2022-2023 Course Catalog

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American Indian Studies (AINS)

AINS 1104 - Introduction to American Indian Studies (3 credits) 

Introduction to the historical richness and complexity of American Indian societies. Examination of American Indian identities, worldviews, past and present sustainability practices, experiences with and resistance to colonial domination and policies, and cultural interchanges with non-Indians.

Pathway Concept Area(s): 3 Reasoning in Social Sciences, 11 Intercultural&Global Aware. 
AINS 2104 - Oral Traditions and Culture (3 credits) 

Examination of the worlds great oral traditions, both ancient and contemporary. Emphasis on performance contexts, relationships among multicultural traditions, including American Indian oral traditions, and the relationships among orality, literacy, technology, media, and culture.

Cross-listed: HUM 2104 
AINS 2414 - Identity and Inclusion in Agricultural and Life Sciences (3 credits) 

Examines histories of persons representing different social identities, statuses, space, place, and traditions in agricultural and life sciences. Explores how differences influence experiences individuals may have in agricultural and life sciences. Apply ethical reasoning practices to recognize and addresses critical issues surrounding inclusion of diverse populations within agricultural and life sciences education and leadership.

Prerequisite(s): ENGL 1106 
Pathway Concept Area(s): 1A Discourse Advanced, 7 Identity & Equity in U.S., 10 Ethical Reasoning 
Cross-listed: ALCE 2414 
AINS 2804 - Contemporary Native American Literatures (3 credits) 

This course offers a sampling of fiction, poetry, and non-fiction by the most influential American Indian writers since 1970, authors such as Momaday, Silko, Deloria, Welch, Harjo, and Alexie. Students will also learn about those aspects of cosmology and storytelling traditionally shared by all American Indian Nations, as well as about those aspects specific to the individual tribal traditions from which the authors and their characters come.

Prerequisite(s): ENGL 1106 or ENGL H1204 or COMM 1016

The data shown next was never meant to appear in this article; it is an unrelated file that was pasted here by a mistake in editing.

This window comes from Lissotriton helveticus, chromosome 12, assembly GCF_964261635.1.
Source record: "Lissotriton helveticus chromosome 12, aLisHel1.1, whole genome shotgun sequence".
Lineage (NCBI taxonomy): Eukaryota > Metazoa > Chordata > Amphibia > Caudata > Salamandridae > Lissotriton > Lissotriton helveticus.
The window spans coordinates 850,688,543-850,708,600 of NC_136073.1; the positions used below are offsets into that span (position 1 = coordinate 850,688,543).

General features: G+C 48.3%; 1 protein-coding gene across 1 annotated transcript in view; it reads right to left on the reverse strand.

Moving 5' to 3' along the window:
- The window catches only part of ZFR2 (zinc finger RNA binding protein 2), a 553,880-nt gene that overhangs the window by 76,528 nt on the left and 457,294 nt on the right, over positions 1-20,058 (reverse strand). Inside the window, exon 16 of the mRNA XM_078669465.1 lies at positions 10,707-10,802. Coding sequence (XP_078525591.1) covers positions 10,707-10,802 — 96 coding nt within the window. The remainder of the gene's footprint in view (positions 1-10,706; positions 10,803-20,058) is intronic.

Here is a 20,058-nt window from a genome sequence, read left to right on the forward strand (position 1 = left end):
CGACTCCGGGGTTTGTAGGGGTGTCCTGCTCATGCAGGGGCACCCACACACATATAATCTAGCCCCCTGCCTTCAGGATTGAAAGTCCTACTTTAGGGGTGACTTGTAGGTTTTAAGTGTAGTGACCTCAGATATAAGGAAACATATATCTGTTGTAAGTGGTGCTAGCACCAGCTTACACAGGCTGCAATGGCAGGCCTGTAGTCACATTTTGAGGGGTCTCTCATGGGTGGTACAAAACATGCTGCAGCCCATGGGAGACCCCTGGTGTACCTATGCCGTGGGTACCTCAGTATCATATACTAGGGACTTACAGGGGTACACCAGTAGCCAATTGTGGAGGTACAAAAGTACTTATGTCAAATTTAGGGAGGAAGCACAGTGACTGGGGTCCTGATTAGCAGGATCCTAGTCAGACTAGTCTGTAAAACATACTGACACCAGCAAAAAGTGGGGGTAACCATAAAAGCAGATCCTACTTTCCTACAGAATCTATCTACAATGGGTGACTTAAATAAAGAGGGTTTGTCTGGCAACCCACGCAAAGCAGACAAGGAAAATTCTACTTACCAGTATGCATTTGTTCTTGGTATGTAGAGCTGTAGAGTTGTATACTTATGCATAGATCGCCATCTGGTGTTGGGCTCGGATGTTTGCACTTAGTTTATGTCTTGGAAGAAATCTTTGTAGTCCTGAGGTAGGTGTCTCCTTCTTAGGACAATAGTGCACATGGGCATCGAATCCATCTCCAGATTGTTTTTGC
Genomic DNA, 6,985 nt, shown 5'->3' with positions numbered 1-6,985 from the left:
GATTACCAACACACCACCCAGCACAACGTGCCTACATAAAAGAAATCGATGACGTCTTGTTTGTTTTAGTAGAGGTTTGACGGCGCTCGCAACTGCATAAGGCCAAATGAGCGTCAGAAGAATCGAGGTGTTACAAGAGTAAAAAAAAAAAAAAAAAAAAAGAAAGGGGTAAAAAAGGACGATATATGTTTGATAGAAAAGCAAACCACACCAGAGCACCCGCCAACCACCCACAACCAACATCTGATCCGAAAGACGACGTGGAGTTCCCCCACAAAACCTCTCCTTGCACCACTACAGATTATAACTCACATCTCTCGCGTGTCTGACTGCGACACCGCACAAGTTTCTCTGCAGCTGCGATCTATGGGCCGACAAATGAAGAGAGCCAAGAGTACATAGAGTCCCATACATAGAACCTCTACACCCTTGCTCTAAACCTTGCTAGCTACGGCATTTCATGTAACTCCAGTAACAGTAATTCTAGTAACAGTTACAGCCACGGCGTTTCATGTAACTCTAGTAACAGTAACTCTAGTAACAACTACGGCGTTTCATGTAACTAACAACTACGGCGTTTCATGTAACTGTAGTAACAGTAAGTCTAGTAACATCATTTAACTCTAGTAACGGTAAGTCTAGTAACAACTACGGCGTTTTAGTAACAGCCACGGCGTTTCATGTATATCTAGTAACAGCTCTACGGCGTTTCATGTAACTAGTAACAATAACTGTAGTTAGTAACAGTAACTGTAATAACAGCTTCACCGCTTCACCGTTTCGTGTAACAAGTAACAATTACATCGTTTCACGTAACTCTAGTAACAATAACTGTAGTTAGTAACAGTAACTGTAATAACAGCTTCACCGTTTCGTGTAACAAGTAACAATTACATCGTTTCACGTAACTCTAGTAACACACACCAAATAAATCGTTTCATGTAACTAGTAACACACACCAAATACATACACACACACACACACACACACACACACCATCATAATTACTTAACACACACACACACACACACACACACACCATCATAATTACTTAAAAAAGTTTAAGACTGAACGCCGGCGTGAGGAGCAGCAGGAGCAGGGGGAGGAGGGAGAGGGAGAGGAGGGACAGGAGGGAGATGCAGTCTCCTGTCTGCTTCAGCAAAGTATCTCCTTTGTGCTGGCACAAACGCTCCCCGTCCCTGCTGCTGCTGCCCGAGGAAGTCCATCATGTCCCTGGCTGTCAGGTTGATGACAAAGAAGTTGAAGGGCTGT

Cross-listed: ENGL 2804 
AINS 2974 - Independent Study (1-19 credits) 
AINS 3174 - Native American History (3 credits) 

The Native experience in North America or Latin America from 1491 to present. Emphasis on social diversity and organization, resistance to colonization, leadership and cultural change, and political sovereignty among indigenous peoples. Methods for interpreting a variety of primary sources, including texts, material culture, and archaeological findings. Engagements with shifting historiographical perspectives and political movements for recognition of Native sovereignty.

Pathway Concept Area(s): 2 Critical Thinking Humanities, 7 Identity & Equity in U.S., 11 Intercultural&Global Aware. 
Cross-listed: HIST 3174 
AINS 3304 - The Languages of Native America (3 credits) 

Study of the structures of the native languages of the Americas; their interrelationships; their use in individual speech communities; contact with other languages; the interrelationships of linguistic structure, culture, and thought; their future survival.

Prerequisite(s): ENGL 1106 or ENGL H1204 or COMM 1016 
Cross-listed: ENGL 3304 
AINS 3684 - Indigenous Peoples and World Politics (3 credits) 

A survey of the historical and contemporary struggles of indigenous peoples throughout the world. Examines the dynamics of colonialism (internal and external), identity construction, gender, cultural integrity, and the ongoing global indigenous rights discourse. In addition to covering broad global processes/theoretical approaches, comparative case studies of particular indigenous groups, such as the Maasai (Kenya, Tanzania) and Mayans (Mexico, Guatemala, Belize), are used to highlight the global, regional, and intra-community diversity among contemporary indigenous peoples.

Cross-listed: PSCI 3684 
AINS 4004 - Topics in American Indian Studies (3 credits) 

A variable topics course in which students will engage an interdisciplinary methodology to pursue a critical and in-depth examination of various topics concerning and pertinent to American indigenous peoples. This course is repeatable for up to 6 hours credit with different topics. Must meet prerequisite or have permission of the instructor.

Prerequisite(s): AINS 1104 
AINS 4114 - Indigenous Foodways (3 credits) 

Examines American Indian worldviews and human-Nature relationships within the context of a dominant non-Indigenous society, through land-based learning including foraging and cultivation. Introduces and contrasts Traditional Ecological Knowledge (TEK) and Scientific Ecological Knowledge (SEK). Encourages the equitable inclusion of Indigenous peoples’ practices in the human and environmental sustainability of our collective future, with attention to decolonization and global Indigenous struggles for justice. Student engagement opportunities in hands-on foraging, seed saving, cultivation, and projects around food sovereignty, food security, and revitalization of traditional foodways, in collaboration with local Native communities.

Pathway Concept Area(s): 4 Reasoning in Natural Sci., 7 Identity & Equity in U.S., 11 Intercultural&Global Aware. 
AINS 4754 - Internship (1-19 credits) 
AINS 4964 - Field Study (1-19 credits) 
AINS 4974 - Independent Study (1-19 credits) 
AINS 4984 - Special Study (1-19 credits) 
AINS 4994 - Undergraduate Research (1-19 credits)